Strategy Will Shape UK’s Defense Space Outlook

The UK has ordered a new Skynet 6A satellite for launch in 2025, but other government constellations with niche capabilities could follow.
Credit: Airbus Defense and Space

The formation of a UK Space Command, following in the footsteps of allies such as France and the U.S., was the headline pronouncement of Prime Minister Boris Johnson’s plans to spend an extra £24 billion ($32 billion) on defense over the next four years. 

But apart from the claim of being able to launch a rocket from 2022, the plans are thin on detail; a formal strategy to underpin the UK’s space plans is still to be published. 

  • UK has lobbied at UN on responsible behavior in space
  • RAF has developed Aurora system to bolster space awareness

However, niche capabilities, projection of soft power and aligning closely with allies appear to be at the heart of the strategy.  

Even with billions of pounds more available for the armed forces, the UK will lack the resources of space superpowers such as the U.S., Russia or, increasingly, China. The British government is pushing to secure a position in space, in part to help boost the national economy post-Brexit but also to make sure it has a voice in the way space is governed and the domain is available to use for defense and security needs.  

A National Space Strategy is currently being developed by the UK Ministry of Defense and the Department for Business, Energy and Industrial Strategy and is guided by a newly established National Space Council led by several senior cabinet ministers. The strategy will underpin those plans: It will define the assets and capabilities the UK will need to invest in and how the UK will align with allies, and it will inform how the UK can support a growing space industry in the future with regulations and generate the necessary skills base.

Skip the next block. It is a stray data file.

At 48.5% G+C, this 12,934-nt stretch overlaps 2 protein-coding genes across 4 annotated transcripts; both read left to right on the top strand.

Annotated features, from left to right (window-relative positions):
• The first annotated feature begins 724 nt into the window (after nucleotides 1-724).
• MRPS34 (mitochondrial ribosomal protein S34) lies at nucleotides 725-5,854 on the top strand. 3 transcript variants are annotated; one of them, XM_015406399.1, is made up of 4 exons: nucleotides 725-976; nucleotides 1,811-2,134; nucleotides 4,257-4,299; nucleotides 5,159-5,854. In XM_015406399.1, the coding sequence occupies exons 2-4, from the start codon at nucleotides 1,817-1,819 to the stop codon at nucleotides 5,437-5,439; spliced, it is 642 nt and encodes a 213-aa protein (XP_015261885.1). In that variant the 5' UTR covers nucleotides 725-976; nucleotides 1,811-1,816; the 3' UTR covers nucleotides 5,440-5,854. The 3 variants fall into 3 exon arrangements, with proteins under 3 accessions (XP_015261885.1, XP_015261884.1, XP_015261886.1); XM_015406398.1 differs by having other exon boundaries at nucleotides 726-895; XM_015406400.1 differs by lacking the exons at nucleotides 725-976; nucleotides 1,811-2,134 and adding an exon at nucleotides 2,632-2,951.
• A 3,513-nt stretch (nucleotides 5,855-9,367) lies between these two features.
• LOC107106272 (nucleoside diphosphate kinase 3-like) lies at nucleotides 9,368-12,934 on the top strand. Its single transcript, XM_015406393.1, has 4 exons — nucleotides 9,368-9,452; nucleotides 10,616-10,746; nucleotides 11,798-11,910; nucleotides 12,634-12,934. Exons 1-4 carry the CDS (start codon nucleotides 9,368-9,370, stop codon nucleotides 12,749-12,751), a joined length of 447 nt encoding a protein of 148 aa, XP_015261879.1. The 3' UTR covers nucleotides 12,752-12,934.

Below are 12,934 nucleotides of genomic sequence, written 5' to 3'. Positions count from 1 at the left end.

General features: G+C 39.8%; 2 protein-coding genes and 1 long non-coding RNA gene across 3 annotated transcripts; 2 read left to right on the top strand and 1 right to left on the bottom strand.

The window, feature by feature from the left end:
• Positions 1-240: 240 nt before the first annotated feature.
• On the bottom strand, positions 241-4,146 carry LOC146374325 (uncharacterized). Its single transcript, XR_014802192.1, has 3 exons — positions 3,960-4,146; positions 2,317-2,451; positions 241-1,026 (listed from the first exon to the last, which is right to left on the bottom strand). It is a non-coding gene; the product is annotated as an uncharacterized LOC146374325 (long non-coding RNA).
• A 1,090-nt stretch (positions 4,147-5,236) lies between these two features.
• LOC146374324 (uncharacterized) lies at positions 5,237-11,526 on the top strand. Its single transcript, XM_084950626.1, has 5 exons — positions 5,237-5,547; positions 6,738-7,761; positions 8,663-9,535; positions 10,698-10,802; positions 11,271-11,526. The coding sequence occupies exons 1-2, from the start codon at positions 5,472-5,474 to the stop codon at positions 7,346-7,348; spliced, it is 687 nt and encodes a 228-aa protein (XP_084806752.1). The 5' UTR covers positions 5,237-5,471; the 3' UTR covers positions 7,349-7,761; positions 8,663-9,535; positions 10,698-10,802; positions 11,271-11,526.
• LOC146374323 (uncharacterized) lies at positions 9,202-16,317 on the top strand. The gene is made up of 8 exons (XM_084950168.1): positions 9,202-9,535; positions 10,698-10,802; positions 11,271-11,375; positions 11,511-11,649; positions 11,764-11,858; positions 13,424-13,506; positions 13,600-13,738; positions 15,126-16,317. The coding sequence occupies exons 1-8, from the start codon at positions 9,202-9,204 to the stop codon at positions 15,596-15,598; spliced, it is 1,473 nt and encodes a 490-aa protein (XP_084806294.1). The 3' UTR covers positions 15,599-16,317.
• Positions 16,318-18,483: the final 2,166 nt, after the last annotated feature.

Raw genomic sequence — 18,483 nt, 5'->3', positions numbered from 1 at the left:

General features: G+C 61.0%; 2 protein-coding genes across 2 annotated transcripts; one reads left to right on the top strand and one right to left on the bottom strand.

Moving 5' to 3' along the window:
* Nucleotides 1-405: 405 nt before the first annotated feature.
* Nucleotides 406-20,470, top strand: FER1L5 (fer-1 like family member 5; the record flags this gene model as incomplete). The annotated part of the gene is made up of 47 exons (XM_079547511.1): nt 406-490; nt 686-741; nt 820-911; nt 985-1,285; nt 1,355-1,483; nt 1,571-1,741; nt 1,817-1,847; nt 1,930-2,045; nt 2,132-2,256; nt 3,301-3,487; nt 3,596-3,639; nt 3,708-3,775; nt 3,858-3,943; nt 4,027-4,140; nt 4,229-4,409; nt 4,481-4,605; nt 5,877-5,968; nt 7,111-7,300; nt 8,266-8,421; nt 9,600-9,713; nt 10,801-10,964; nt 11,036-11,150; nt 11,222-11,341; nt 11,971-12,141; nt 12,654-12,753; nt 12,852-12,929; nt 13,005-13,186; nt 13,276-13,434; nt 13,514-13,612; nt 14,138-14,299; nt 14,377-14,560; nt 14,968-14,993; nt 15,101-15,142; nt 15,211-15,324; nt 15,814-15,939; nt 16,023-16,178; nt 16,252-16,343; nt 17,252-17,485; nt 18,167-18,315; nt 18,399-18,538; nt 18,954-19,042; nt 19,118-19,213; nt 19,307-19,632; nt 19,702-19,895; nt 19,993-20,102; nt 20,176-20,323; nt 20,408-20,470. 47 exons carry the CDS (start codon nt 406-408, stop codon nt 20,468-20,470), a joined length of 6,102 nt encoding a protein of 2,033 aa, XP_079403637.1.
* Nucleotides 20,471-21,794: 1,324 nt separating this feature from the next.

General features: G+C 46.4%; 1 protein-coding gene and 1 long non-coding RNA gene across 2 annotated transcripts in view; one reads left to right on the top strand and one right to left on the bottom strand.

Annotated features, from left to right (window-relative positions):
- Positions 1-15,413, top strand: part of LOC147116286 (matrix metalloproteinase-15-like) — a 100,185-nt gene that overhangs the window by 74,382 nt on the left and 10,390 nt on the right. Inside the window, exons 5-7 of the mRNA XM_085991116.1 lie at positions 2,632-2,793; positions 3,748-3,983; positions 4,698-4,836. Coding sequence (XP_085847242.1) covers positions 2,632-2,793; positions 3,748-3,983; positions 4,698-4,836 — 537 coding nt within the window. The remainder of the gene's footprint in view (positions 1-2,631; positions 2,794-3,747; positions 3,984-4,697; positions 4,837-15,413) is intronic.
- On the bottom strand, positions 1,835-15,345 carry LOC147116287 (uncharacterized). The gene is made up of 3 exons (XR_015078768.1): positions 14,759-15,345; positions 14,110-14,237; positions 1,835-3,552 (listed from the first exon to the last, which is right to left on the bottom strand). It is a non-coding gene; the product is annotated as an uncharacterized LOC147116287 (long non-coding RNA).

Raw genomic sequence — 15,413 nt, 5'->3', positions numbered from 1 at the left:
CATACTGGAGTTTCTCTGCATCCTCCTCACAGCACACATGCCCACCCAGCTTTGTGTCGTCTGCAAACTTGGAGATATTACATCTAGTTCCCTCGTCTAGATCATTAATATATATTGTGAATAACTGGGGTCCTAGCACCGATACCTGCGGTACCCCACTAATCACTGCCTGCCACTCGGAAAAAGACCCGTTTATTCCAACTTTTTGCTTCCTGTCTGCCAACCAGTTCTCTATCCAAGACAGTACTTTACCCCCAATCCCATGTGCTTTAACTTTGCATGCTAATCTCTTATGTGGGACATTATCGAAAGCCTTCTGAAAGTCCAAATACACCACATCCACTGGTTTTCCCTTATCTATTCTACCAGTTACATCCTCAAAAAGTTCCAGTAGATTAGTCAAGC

The strategy is likely to call for a cross-government approach to space, so that numerous government departments will be able to benefit from services. This could even lead to the launch of dual-use, government-operated Earth-observation satellites that could perform either environmental monitoring over the UK or military reconnaissance elsewhere. 

The strategy is separate from the UK’s spaceflight regulations, recently the subject of consultation, and from the Space Bill, which are enabling commercial satellite launches from UK spaceports. 

Uncertainty remains about when the space strategy will finally see the light of day. It had been linked with the upcoming but long delayed Integrated Review of the UK’s defense and foreign policy. Defense officials now expect the document to be published early in 2021. 

“Our strategy needs to set our vision for the UK’s place in the future, what commercial markets we want to prioritize, the discoveries we are best placed to meet and the assets needed to provide public services,” said Claire Barcham, strategy director at the UK Space Agency, speaking at the UK Defense Space Conference on Nov. 17.  

“The UK wants to be seen as a force for good,” said Samantha Job, director for defense and international security and the UK Foreign, Commonwealth and Development Office, speaking at the same event. 

“Our soft power will depend on our flourishing civil space sector,” Job said. “That gives us the authority to be in the conversation.” 

The UK has already been making its voice heard on space matters. Earlier this month, it successfully secured a United Nations resolution successfully reinvigorating stalled discussions on the responsible behavior in space, aiming to prevent what the U.N. describes as a “celestial arms race.”